American Heritage interviews the officer who commanded "the ship that wouldn't die"
At dawn of March 19, 1945, the U.S.S. Franklin was steaming toward the home islands of Japan with Vice Admiral Marc Mitscher’s powerfull Task Force 58. The, mission of the vast armada, spread fifty miles across the sea, was to batter the enemy’s home airfields and the remnants of the Imperial Navy in preparation for the invasion of Okinawa. Specifically, the attackers hoped to surprise large numbers of Japan’s latest weapon, the kamikaze, on the ground and destroy them. These suicide planes, introduced about five months before during the Battle for Leyte Gulf, had already damaged several United States carriers, including the Franklin.
Task Force 58 had been under air attack most of the previous day. The new Yorktown, the Enterprise, and the Intrepid had all sustained hits but had made repairs and continued combat operations. Not until well after dark had the exhausted crews of the task force been released from general battle stations. Sunrise brought little relief from the tension and fatigue.
At 6:55 A.M. the Franklin turned into the wind some sixty miles off the Japanese coast and commenced launching a heavy air strike; fully armed and fuelled aircraft jammed her flight deck. On the bridge was the ship’s commander, Captain Leslie E. Gehres, forty-seven years old and the first “mustang” (former enlisted man) to become a carrier skipper. One deck below, in the flag plot, was the task group commander, Rear Admiral Ralph Davison, who had chosen the Franklin as his flagship. His only complaint about Gehres’ crew—composed for the most part of young, untested city boys—was that they cursed with unusual intensity. Part of this high-spirited crew was at mess for their first hot meal in two days. On the fantail a burial party was solemnly committing to the sea the body of a sailor who had died from drinking denatured alcohol.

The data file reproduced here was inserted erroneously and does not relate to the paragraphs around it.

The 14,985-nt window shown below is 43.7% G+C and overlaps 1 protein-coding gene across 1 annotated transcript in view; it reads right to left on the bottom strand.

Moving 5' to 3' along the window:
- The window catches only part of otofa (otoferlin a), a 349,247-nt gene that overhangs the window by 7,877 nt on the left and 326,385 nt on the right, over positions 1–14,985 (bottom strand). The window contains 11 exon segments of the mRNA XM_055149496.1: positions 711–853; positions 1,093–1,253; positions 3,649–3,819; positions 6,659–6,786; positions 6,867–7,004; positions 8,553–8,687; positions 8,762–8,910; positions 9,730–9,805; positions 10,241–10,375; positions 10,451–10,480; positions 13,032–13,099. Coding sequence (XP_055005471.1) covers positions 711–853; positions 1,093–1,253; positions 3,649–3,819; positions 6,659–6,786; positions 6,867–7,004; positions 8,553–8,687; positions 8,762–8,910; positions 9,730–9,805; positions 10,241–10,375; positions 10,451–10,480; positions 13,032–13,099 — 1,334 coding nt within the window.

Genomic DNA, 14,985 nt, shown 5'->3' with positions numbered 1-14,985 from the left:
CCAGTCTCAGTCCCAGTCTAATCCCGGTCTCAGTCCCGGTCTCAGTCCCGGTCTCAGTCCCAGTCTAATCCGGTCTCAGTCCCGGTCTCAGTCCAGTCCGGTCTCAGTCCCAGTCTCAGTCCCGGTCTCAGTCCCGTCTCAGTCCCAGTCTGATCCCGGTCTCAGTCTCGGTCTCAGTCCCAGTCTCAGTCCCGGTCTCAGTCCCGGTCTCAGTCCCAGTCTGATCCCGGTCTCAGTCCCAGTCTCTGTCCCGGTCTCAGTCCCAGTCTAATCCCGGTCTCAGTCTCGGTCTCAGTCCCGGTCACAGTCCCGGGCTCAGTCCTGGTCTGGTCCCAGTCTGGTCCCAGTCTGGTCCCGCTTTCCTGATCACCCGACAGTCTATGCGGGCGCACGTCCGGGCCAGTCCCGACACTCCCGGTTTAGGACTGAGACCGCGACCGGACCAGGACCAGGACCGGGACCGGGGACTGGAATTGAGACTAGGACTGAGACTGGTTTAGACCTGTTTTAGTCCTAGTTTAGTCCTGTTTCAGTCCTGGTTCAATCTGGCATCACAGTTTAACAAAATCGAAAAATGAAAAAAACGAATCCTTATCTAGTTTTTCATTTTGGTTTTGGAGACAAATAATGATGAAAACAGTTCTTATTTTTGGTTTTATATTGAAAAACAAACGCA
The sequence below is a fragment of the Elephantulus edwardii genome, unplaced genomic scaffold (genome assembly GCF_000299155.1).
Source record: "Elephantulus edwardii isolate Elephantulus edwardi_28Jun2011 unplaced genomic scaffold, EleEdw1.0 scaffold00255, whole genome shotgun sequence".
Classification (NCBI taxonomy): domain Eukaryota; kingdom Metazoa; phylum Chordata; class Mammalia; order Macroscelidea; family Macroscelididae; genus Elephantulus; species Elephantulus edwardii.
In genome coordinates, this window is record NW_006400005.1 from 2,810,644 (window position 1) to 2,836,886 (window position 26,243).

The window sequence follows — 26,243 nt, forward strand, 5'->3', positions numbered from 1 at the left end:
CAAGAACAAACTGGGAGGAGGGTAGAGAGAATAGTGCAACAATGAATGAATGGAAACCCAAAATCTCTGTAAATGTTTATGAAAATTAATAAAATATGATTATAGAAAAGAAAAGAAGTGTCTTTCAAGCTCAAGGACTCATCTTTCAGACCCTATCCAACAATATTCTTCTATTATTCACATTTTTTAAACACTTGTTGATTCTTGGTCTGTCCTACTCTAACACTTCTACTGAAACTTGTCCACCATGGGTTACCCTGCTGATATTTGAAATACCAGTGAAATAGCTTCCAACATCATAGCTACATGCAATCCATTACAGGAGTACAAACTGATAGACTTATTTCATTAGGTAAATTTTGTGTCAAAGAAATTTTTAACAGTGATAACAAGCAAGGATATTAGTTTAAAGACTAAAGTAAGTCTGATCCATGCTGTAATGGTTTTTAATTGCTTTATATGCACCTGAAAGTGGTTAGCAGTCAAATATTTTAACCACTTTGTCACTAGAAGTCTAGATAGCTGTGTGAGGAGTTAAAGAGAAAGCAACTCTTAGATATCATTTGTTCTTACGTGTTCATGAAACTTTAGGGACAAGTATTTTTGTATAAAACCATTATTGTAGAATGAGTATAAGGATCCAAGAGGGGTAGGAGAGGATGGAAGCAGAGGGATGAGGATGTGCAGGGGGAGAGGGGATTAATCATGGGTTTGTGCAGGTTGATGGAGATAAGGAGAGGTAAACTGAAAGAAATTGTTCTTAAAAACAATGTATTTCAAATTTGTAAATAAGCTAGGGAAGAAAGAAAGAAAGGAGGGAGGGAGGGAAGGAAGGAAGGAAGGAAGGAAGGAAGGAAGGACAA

At 7:03 the Franklin received a message from her sister carrier, the Hancock. “Enemy plane closing on you from ahead.” In a recent interview, Captain Gehres reconstructed what happened next, a chain of events that became an epic of the United States Navy:
I called my own combat information center and asked them if they had a bogie on their radar screen. They told me Negative. So I called the Flag Plot and asked them if they had any bogies, and they said Negative. So then I called Lookout Control Forward and gave them the information I had and told the officer in charge up there to alert all his lookouts to watch very carefully the lower edges of the clouds in the forward quarters. And then I called the Sky Control officer and gave him the information and told him to open fire without further orders on any unidentified aircraft coming in.
I was bending over just then, speaking into the intercom talker box, when there was a tremendous whoomp, an explosion, and I was knocked to the deck. As I got up, I asked my navigator, I said to him, “What hit us?” And he said, “A bomb, it just went by the bridge.”
In fact, two 550-pound bombs were dropped by the enemy plane that swooped suddenly out of a cloud bank at 7:08. In seconds the 8800-foot-long Franklin was a floating inferno .